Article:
In my father’s papers I found two cancelled checks. Both were made out to W. A. Edwards and signed by Mrs. H. H. Jackson. Mrs. Jackson was Edwards’ sister. She was also my daddy’s mama and my Grandma Minnie.

From those two checks and my memory, a story emerged.

The “A” in W. A. stood for Artemus, the name my great-uncle went by. Artemus was the Greek goddess of the hunt.

How, you might wonder, could it be that folks from Slapout, Beat 14, Elmore County, Ala., would come to know anything about Greek mythology, much less know of an obscure female deity, much less name a son after her?

Well, I don’t know. I was too taken with the monkey to ask.

I was just a lad when I first encountered Uncle Artemus. My grandmother was hosting her children and grandchildren at the old home place up on Lake Jordan when he swept onto the scene, fluttering and flitting about with stories of Miami, where he lived with his wife and the monkey. There, he was an interior decorator, specializing in making lavish yachts more lavish.

Now, in my father’s family, one-upmanship was a serious sport. Artemus was going to have to offer more than a monkey and Miami to impress that crowd. Unbeknownst to us, he had more to offer.

Meanwhile, the monkey sat sullen off in the corner, played with himself in ways that made you feel you shouldn’t be watching, and snarled at anyone who approached.

“Be careful, he bites,” my cousins and I were told. We spent the rest of the afternoon figuring out ways to get almost bitten.

The adults spent the rest of the afternoon in a cocktail party that lasted up to and into supper.

The meal was nearly finished when Uncle Artemus rose, tapped his glass with a spoon, and when the room fell silent he announced that he was going to read to us a short story he had written. Soon, he said, he would send it to a magazine where it would surely be published to the delight of millions. How honored we should be to hear it first.

It was a pretty good story, all about a boy and his bicycle. Presented with flamboyant gestures and theatrical accents, it was a stage-worthy performance. I was so enthralled that I forgot the monkey.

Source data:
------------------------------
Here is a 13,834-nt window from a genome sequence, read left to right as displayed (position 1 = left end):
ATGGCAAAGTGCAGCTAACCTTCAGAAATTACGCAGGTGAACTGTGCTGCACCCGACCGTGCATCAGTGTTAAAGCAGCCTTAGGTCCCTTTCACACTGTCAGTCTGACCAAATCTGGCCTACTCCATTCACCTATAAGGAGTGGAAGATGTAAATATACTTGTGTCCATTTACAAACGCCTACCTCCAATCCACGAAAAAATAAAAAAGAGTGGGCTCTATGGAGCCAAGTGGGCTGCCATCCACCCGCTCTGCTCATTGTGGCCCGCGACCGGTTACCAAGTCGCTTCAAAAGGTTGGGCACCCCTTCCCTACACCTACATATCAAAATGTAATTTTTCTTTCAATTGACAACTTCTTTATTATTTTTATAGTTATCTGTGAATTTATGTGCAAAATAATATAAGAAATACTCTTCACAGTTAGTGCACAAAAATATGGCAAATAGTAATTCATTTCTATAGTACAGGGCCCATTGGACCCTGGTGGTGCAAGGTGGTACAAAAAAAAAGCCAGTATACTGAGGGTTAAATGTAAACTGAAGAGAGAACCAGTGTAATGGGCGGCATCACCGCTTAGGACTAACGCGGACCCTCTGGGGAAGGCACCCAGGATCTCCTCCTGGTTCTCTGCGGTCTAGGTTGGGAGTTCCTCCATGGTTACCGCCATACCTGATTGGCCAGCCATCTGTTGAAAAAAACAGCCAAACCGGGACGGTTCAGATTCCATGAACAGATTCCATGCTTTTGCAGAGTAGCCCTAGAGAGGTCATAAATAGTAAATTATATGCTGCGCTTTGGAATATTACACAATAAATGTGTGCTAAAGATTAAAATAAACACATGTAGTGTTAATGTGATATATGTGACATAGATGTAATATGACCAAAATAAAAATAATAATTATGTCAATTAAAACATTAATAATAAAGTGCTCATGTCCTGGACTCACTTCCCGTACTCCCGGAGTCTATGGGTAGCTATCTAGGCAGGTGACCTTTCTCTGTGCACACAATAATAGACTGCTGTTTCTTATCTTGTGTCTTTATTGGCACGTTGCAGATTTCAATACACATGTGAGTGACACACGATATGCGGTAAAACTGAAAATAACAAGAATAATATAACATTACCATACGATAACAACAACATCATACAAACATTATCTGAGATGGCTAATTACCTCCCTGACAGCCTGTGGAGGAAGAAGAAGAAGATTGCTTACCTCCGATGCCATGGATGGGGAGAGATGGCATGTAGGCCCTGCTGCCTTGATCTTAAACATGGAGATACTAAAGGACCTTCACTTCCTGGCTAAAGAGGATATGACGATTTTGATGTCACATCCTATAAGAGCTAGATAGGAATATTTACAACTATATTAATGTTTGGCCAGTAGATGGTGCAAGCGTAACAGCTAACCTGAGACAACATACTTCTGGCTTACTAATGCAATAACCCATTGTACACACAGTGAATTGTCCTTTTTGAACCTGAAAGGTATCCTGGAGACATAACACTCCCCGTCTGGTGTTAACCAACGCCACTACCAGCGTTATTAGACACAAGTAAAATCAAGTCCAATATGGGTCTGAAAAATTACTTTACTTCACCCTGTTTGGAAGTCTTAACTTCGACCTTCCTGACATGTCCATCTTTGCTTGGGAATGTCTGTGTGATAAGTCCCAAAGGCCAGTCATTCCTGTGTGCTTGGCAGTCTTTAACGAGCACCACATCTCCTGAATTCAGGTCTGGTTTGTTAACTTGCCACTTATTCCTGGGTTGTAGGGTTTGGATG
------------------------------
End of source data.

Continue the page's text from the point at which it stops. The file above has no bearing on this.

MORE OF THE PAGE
When he finished, everyone declared that it was a first-rate work. They could not wait to see it in print.

In addition to one-upmanship, and often as a consequence of it, conflict was the norm in my father’s family. When my mother’s relatives got together they would eat, visit and go home happy. When my daddy’s brothers and sisters gathered, they would drink, argue and go home mad.

Agreeing on the merit of Uncle Artemus’ writing was, in and of itself, extraordinary.

The next day, at breakfast, Uncle Artemus enhanced his already considerable status among his nieces and nephews when he announced that he knew just what Grandma’s living room needed.

Draperies.

Yessir, he explained, the windows required something to set them off and he was just the guy to make it happen.

So, after the dishes were cleared away, Uncle Artemus took to measuring the windows from top to bottom, side to side. Fending off any questions, ignoring any suggestions, he assured the family that he had the project well in hand.

The next day, before he left, Grandma Minnie gave him a check for $50 to cover the cost of “Drapery Materials.”

A month passed.

Then another.

Until finally, in mid-July, Artemus and the draperies arrived.

I was not there for the hanging, but seeing them a few months later, it seemed to my unsophisticated eye that Uncle Artemus had brought Miami style to Slapout.

I cannot recall anyone saying anything about the window decorations, but I got the distinct impression that my grandmother was not pleased.

Finding the cancelled checks, I think I know why.

The second check was for the exorbitant sum of $573.87.

Uncle Artemus had taken $50 worth of material, transformed it into something that would not have been out of place in a Biscayne Boulevard penthouse, and stuck my grandmother with the bill.

So Grandma Minnie paid him. She wrote the check in red ink as if it were blood money. On the line marked “For,” what had been “drapes” were redefined as “curtains” and the work of the artist was reduced to “labor.”

When the cancelled checks were returned, she saved them to remind her that when dealing with family — this family — get the cost in writing in advance.

As for the story of the bicycle, Uncle Artemus never published it. Some guy named Capote had beaten him to it.

My people, my people.

Harvey H. (“Hardy”) Jackson is Professor Emeritus of History at Jacksonville State University and a columnist and op-ed writer for The Star. Email: hjackson@jsu.edu.